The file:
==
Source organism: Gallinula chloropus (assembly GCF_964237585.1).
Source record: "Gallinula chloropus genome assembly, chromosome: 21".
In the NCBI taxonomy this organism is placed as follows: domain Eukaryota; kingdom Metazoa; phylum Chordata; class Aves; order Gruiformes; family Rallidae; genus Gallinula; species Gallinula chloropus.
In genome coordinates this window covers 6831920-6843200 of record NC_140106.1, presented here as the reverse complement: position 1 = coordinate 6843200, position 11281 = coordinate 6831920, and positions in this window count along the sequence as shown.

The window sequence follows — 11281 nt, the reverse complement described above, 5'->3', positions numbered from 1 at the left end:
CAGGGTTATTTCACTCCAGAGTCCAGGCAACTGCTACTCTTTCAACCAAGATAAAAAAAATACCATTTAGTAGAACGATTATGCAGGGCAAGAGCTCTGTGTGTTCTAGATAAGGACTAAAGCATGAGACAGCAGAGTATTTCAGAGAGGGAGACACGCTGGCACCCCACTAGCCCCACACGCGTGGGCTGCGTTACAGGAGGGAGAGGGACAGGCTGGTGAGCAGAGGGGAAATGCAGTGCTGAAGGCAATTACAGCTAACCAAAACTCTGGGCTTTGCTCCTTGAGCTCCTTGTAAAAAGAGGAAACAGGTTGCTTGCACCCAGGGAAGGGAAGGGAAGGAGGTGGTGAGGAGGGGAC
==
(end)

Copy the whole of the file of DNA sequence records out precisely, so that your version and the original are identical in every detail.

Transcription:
Source organism: Gallinula chloropus (assembly GCF_964237585.1).
Source record: "Gallinula chloropus genome assembly, chromosome: 21".
In the NCBI taxonomy this organism is placed as follows: domain Eukaryota; kingdom Metazoa; phylum Chordata; class Aves; order Gruiformes; family Rallidae; genus Gallinula; species Gallinula chloropus.
In genome coordinates this window covers 6831920-6843200 of record NC_140106.1, presented here as the reverse complement: position 1 = coordinate 6843200, position 11281 = coordinate 6831920, and positions in this window count along the sequence as shown.

The window sequence follows — 11281 nt, the reverse complement described above, 5'->3', positions numbered from 1 at the left end:
CAGGGTTATTTCACTCCAGAGTCCAGGCAACTGCTACTCTTTCAACCAAGATAAAAAAAATACCATTTAGTAGAACGATTATGCAGGGCAAGAGCTCTGTGTGTTCTAGATAAGGACTAAAGCATGAGACAGCAGAGTATTTCAGAGAGGGAGACACGCTGGCACCCCACTAGCCCCACACGCGTGGGCTGCGTTACAGGAGGGAGAGGGACAGGCTGGTGAGCAGAGGGGAAATGCAGTGCTGAAGGCAATTACAGCTAACCAAAACTCTGGGCTTTGCTCCTTGAGCTCCTTGTAAAAAGAGGAAACAGGTTGCTTGCACCCAGGGAAGGGAAGGGAAGGAGGTGGTGAGGAGGGGAC